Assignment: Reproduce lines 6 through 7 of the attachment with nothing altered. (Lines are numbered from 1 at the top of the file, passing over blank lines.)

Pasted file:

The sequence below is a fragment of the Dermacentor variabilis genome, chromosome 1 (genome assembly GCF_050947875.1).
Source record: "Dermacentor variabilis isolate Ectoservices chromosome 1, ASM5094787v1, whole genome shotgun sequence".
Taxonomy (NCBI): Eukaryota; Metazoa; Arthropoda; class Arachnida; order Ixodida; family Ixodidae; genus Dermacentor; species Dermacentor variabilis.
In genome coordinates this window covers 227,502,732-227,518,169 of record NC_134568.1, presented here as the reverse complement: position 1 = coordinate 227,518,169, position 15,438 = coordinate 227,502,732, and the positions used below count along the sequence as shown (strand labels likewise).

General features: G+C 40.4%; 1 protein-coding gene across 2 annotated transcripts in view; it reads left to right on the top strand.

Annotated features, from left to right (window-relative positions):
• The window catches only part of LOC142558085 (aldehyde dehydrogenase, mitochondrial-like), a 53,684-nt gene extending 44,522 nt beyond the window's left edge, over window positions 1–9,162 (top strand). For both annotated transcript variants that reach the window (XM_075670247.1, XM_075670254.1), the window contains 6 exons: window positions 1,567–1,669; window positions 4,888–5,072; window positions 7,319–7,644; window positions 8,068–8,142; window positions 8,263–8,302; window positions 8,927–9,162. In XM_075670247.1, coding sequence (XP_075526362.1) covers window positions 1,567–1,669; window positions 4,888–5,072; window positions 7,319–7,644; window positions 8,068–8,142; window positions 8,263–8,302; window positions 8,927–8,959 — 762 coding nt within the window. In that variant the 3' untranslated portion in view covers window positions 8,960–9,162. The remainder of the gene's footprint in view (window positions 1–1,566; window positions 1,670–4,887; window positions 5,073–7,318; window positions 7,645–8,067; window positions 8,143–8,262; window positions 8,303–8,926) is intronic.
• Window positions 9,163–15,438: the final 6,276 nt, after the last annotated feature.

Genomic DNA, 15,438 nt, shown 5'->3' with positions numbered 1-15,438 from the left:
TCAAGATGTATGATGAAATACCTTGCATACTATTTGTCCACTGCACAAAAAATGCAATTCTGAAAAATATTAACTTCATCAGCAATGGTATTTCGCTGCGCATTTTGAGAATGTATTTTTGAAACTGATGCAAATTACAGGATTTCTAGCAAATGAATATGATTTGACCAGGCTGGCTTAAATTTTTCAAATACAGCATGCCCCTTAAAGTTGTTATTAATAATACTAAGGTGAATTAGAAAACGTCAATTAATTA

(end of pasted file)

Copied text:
Annotated features, from left to right (window-relative positions):
• The window catches only part of LOC142558085 (aldehyde dehydrogenase, mitochondrial-like), a 53,684-nt gene extending 44,522 nt beyond the window's left edge, over window positions 1–9,162 (top strand). For both annotated transcript variants that reach the window (XM_075670247.1, XM_075670254.1), the window contains 6 exons: window positions 1,567–1,669; window positions 4,888–5,072; window positions 7,319–7,644; window positions 8,068–8,142; window positions 8,263–8,302; window positions 8,927–9,162. In XM_075670247.1, coding sequence (XP_075526362.1) covers window positions 1,567–1,669; window positions 4,888–5,072; window positions 7,319–7,644; window positions 8,068–8,142; window positions 8,263–8,302; window positions 8,927–8,959 — 762 coding nt within the window. In that variant the 3' untranslated portion in view covers window positions 8,960–9,162. The remainder of the gene's footprint in view (window positions 1–1,566; window positions 1,670–4,887; window positions 5,073–7,318; window positions 7,645–8,067; window positions 8,143–8,262; window positions 8,303–8,926) is intronic.